Agriculture can shape Africa’s development path, says Kagame

President Paul Kagame has said putting agriculture sector at the centre stage of the continent’s development has the power to shape Africa’s economic future.
President Kagame and his Kenyan counterpart Uhuru Kenyatta on a panel discussion during the African Green Revolution Forum  in Nairobi, Kenya, yesterday. (Village Urugwiro)
President Kagame and his Kenyan counterpart Uhuru Kenyatta on a panel discussion during the African Green Revolution Forum in Nairobi, Kenya, yesterday. (Village Urugwiro)

President Paul Kagame has said putting agriculture sector at the centre stage of the continent’s development has the power to shape Africa’s economic future.

President Kagame was speaking, yesterday, at the African Green Revolution Forum (AGRF)  in Nairobi, Kenya, during a panel session alongside Kenyan President Uhuru Kenyatta and Rhoda Tumusiime, the African Union commissioner for rural development and agriculture. 

Kagame said African countries ought to view the agriculture sector not only as a sector in their economies but as the backbone of their economies and agent for transformation.

This, he said, can be done by linking the sector to other priority sectors that also have an impact on transforming the continent’s economy.

“We should not only seize the moment but continue momentum for transformation of agriculture and economies of our continent,” Kagame said.

Among the ways to increase agriculture’s role in Africa’s social economic development, the President said, was to increasingly involve young people and women in the sectors value chain.

The President added that the agricultural sector can also benefit greatly by adopting technology to increase awareness as well as value of the output, which would see the sector move from a subsistence one to commercial.

“Technology is important and practical when applied to assist with something. Technology has brought about awareness and also increased the value of the output. Modernisation of agriculture is key. We have to make it much more than subsistence,” the President said.

By learning from past trends in the sector and avoiding repetition of old cycles, Kagame said agriculture can undergo a revolution, increasing its productivity and impact on the continent.

He called on stakeholders in the sector, including citizens, governments and development partners, to pool their efforts to put agriculture at the center stage of transforming the continent’s economic path.

“Let’s stop talking a lot about things and just do them. Let’s do more action and less speeches,” the President said.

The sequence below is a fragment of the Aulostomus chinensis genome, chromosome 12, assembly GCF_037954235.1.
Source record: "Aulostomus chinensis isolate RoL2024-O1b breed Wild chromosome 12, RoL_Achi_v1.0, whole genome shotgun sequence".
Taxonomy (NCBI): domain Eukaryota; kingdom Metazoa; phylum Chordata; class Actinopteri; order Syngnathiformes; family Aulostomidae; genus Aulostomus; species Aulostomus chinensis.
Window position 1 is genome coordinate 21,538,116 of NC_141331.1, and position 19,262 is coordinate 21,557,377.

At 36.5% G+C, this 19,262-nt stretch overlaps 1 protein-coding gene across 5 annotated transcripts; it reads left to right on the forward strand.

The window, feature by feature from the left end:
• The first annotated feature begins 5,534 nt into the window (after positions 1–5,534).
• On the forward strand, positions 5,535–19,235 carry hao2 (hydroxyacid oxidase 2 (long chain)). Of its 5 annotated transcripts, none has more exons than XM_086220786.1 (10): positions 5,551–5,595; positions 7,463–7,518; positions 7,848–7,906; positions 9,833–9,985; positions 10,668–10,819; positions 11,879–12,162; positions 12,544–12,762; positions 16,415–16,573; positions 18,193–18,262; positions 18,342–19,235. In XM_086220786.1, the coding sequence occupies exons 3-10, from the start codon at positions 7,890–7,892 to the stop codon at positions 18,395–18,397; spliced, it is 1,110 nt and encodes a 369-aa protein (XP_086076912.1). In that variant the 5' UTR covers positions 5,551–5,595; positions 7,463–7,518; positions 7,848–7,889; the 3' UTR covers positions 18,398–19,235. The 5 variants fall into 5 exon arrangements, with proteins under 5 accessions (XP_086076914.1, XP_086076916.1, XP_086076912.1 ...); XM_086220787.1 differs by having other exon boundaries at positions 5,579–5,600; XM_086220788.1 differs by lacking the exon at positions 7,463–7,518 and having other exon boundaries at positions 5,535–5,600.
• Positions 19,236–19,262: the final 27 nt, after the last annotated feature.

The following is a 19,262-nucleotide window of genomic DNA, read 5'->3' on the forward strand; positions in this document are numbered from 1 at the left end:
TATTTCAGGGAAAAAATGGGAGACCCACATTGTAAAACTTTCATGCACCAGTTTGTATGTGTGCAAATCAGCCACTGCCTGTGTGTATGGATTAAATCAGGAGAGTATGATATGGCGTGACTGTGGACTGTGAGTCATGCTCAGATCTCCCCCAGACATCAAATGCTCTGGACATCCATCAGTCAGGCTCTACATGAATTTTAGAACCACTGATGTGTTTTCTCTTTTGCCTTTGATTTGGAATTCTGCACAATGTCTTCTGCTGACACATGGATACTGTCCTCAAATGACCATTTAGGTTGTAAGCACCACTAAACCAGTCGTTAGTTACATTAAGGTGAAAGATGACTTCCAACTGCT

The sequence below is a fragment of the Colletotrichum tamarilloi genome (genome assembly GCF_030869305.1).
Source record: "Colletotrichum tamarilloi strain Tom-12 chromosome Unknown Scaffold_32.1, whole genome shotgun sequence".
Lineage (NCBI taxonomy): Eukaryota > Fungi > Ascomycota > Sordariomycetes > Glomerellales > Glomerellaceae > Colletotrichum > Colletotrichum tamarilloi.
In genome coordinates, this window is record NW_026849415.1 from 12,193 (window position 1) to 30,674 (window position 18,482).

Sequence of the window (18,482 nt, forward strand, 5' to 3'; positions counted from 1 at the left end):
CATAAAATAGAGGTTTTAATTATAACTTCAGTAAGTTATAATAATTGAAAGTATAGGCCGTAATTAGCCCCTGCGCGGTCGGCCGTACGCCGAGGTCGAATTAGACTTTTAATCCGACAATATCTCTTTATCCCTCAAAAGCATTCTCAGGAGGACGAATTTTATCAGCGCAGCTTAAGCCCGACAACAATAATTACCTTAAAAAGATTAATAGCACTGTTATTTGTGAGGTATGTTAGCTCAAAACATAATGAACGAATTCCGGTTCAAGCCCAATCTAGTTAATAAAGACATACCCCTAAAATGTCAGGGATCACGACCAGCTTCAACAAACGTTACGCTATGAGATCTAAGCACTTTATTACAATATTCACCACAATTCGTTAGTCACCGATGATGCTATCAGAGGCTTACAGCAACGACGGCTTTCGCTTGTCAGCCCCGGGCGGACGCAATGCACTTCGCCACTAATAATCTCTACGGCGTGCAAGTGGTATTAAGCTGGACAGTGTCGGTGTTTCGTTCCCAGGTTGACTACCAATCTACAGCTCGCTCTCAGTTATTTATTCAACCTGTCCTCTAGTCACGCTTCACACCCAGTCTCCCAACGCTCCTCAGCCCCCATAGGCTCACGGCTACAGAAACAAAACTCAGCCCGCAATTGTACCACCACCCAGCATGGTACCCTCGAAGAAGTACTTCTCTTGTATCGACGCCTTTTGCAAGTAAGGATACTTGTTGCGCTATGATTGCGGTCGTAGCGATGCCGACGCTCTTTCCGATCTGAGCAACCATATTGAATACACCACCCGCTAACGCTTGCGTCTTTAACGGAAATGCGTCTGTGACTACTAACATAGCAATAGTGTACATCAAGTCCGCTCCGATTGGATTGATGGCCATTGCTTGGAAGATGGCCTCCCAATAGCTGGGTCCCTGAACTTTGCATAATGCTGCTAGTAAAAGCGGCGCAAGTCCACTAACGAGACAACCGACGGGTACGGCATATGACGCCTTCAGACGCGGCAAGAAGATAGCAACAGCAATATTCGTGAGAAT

Gains from technology

Echoing Kagame’s sentiments, President Kenyatta said the incorporation of technology into the agriculture sector would see farmers access better markets and rid themselves of exploitation by middlemen.

Uhuru added that governments alone cannot transform the sector without the partnership and support of the private sector members who he called to view the sector as a business.

“Together, we must make bigger and bolder steps in understanding the importance of agriculture in our continent,” Kenyatta said.

A report released on the sidelines of the forum, listed Rwanda as one of the nations which has enjoyed sustained agriculture productivity in the last decade, consequently reducing poverty rates.

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A farmer uses an overhead irrigation system. The government has been promoting the use of irrigation in farming. (File)

The report, African Agriculture Status Report (AASR), listed Rwanda alongside Ghana, Ethiopia and Burkina Faso as some of the best case studies of the impact of increased investment in the sector in the respective countries. 

Speaking on the sidelines of the forum, Tonny Nsanganira, the minister of state for agriculture, said, at the forum, Rwanda would share experience with other countries on the transformation process.

Nsanganira said Rwanda was out to attract members of the private sector from across the world to be part of the agriculture transformation process.

“We are here to try and attract the private sector to be part of the process and building on the foundation which government has invested in other the past years,” he said.

The progress achieved over the years in the sector, he said had been courtesy of good leadership, good policies and the conditions of business environment to attract the private sector.

editorial@newtimes.co.rw

 

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